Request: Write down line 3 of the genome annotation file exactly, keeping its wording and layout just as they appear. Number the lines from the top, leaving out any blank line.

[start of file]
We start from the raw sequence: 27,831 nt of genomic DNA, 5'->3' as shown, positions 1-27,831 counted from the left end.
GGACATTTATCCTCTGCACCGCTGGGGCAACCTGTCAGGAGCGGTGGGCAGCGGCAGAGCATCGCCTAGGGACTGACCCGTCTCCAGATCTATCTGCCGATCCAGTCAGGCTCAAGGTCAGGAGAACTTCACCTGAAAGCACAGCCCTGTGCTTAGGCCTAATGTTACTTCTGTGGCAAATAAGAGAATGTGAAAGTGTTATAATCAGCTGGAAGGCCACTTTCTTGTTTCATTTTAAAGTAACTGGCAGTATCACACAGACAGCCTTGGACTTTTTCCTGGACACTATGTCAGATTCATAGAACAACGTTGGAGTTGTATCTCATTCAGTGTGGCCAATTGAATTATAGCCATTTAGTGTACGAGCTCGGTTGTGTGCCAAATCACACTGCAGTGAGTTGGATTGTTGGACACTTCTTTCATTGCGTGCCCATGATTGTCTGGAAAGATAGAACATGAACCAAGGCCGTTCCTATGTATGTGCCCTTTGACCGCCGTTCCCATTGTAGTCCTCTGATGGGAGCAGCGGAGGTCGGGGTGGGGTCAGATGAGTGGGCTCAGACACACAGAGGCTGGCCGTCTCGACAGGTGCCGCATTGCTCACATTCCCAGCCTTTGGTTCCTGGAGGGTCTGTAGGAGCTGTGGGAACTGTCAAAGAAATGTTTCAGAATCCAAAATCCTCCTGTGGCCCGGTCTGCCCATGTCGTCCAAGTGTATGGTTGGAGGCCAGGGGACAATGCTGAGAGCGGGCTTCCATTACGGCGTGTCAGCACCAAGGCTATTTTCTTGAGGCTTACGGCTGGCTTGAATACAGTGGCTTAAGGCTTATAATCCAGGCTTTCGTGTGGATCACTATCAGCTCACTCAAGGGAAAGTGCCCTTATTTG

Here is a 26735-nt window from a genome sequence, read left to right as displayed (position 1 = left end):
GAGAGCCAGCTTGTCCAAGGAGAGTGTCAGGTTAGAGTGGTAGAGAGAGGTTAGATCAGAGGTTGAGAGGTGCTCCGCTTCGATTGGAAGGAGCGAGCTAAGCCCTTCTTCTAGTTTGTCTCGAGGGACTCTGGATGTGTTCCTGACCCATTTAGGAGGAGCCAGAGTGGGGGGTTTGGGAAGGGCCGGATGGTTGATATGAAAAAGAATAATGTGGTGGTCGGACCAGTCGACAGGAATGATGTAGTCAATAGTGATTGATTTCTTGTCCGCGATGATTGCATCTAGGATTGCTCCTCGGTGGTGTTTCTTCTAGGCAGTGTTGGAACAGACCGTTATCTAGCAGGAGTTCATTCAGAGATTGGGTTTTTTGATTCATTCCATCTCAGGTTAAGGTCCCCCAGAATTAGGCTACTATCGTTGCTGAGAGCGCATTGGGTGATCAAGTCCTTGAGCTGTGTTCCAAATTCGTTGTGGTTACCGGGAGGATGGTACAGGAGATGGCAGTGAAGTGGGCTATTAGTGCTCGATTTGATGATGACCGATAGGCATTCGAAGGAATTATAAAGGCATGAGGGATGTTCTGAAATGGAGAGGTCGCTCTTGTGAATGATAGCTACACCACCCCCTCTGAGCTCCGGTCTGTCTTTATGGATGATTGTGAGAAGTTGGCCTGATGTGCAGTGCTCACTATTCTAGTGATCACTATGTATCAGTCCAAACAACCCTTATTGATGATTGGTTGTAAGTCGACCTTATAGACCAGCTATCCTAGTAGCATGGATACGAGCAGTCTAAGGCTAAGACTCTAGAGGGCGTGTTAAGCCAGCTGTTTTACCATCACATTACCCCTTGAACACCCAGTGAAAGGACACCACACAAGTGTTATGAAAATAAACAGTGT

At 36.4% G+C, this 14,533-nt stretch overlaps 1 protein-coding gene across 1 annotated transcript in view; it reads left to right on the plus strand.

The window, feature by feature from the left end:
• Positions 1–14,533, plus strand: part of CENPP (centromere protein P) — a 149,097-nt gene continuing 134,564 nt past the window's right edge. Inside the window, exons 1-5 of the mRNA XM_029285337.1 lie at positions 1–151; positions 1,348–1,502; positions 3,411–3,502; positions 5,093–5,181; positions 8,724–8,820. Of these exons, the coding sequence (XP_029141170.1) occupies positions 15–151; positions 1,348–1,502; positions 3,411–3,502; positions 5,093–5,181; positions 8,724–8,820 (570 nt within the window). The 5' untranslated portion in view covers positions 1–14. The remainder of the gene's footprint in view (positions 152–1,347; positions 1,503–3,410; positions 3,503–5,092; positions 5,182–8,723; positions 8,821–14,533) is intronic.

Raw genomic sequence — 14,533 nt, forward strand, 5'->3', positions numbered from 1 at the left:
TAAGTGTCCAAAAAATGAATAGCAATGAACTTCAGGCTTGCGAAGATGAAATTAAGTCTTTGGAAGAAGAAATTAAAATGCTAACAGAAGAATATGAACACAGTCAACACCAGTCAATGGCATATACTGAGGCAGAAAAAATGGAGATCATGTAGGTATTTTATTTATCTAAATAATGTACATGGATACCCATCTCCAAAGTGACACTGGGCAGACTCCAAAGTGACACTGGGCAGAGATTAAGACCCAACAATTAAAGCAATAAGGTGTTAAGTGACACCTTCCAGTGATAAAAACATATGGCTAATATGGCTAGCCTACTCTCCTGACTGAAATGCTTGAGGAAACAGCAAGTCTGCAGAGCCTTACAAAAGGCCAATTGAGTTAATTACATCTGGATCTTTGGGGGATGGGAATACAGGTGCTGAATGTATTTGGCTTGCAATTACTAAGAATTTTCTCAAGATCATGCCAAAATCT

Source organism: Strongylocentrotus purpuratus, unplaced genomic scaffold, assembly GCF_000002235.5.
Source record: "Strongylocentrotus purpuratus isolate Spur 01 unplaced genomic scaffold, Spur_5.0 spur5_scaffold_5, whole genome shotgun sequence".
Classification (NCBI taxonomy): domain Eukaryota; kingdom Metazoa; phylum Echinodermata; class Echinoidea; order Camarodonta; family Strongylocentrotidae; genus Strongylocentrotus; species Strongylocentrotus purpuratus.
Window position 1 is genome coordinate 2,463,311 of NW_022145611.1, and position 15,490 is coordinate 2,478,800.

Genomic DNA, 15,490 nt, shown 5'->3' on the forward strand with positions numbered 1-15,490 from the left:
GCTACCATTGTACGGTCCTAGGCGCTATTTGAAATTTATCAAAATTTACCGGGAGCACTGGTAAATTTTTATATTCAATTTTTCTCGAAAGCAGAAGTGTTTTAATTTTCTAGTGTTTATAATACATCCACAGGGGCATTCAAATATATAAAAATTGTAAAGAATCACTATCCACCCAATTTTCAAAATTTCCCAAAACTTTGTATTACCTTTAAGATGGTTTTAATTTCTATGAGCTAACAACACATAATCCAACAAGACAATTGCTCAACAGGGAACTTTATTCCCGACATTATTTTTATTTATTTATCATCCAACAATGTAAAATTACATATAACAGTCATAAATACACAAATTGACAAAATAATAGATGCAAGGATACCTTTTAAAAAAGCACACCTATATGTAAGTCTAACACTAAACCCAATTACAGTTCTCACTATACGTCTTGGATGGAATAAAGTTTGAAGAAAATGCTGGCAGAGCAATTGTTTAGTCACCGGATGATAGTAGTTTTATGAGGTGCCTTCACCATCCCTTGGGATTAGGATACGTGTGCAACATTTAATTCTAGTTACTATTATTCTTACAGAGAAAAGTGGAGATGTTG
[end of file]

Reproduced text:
Here is a 26735-nt window from a genome sequence, read left to right as displayed (position 1 = left end):